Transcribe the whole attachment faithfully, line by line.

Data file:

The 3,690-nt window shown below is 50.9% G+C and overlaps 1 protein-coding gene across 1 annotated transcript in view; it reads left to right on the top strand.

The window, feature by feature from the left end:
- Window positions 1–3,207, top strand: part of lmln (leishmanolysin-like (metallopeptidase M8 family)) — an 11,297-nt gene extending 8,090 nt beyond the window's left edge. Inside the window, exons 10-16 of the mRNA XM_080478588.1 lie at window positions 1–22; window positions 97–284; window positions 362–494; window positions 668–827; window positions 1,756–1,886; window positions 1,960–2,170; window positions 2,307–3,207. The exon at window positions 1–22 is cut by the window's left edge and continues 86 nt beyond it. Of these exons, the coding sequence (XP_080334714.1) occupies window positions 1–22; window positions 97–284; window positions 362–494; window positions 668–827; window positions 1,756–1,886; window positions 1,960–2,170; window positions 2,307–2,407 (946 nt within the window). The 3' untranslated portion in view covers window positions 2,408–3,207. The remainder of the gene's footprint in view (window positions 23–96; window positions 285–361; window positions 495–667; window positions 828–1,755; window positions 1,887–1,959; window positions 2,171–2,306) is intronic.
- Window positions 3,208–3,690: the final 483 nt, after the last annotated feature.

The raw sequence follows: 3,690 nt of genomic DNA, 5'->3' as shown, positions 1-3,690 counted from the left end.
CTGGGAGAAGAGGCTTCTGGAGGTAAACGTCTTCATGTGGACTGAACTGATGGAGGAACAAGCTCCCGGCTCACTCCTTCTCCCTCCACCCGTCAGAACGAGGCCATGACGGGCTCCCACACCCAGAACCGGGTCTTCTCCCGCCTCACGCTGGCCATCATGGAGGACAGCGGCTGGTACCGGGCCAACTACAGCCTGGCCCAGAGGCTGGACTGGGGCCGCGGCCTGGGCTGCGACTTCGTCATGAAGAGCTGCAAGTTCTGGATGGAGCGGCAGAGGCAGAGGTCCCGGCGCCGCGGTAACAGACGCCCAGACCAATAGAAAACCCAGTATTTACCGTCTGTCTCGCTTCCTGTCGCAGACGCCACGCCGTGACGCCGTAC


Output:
The 3,690-nt window shown below is 50.9% G+C and overlaps 1 protein-coding gene across 1 annotated transcript in view; it reads left to right on the top strand.

The window, feature by feature from the left end:
- Window positions 1–3,207, top strand: part of lmln (leishmanolysin-like (metallopeptidase M8 family)) — an 11,297-nt gene extending 8,090 nt beyond the window's left edge. Inside the window, exons 10-16 of the mRNA XM_080478588.1 lie at window positions 1–22; window positions 97–284; window positions 362–494; window positions 668–827; window positions 1,756–1,886; window positions 1,960–2,170; window positions 2,307–3,207. The exon at window positions 1–22 is cut by the window's left edge and continues 86 nt beyond it. Of these exons, the coding sequence (XP_080334714.1) occupies window positions 1–22; window positions 97–284; window positions 362–494; window positions 668–827; window positions 1,756–1,886; window positions 1,960–2,170; window positions 2,307–2,407 (946 nt within the window). The 3' untranslated portion in view covers window positions 2,408–3,207. The remainder of the gene's footprint in view (window positions 23–96; window positions 285–361; window positions 495–667; window positions 828–1,755; window positions 1,887–1,959; window positions 2,171–2,306) is intronic.
- Window positions 3,208–3,690: the final 483 nt, after the last annotated feature.

The raw sequence follows: 3,690 nt of genomic DNA, 5'->3' as shown, positions 1-3,690 counted from the left end.
CTGGGAGAAGAGGCTTCTGGAGGTAAACGTCTTCATGTGGACTGAACTGATGGAGGAACAAGCTCCCGGCTCACTCCTTCTCCCTCCACCCGTCAGAACGAGGCCATGACGGGCTCCCACACCCAGAACCGGGTCTTCTCCCGCCTCACGCTGGCCATCATGGAGGACAGCGGCTGGTACCGGGCCAACTACAGCCTGGCCCAGAGGCTGGACTGGGGCCGCGGCCTGGGCTGCGACTTCGTCATGAAGAGCTGCAAGTTCTGGATGGAGCGGCAGAGGCAGAGGTCCCGGCGCCGCGGTAACAGACGCCCAGACCAATAGAAAACCCAGTATTTACCGTCTGTCTCGCTTCCTGTCGCAGACGCCACGCCGTGACGCCGTAC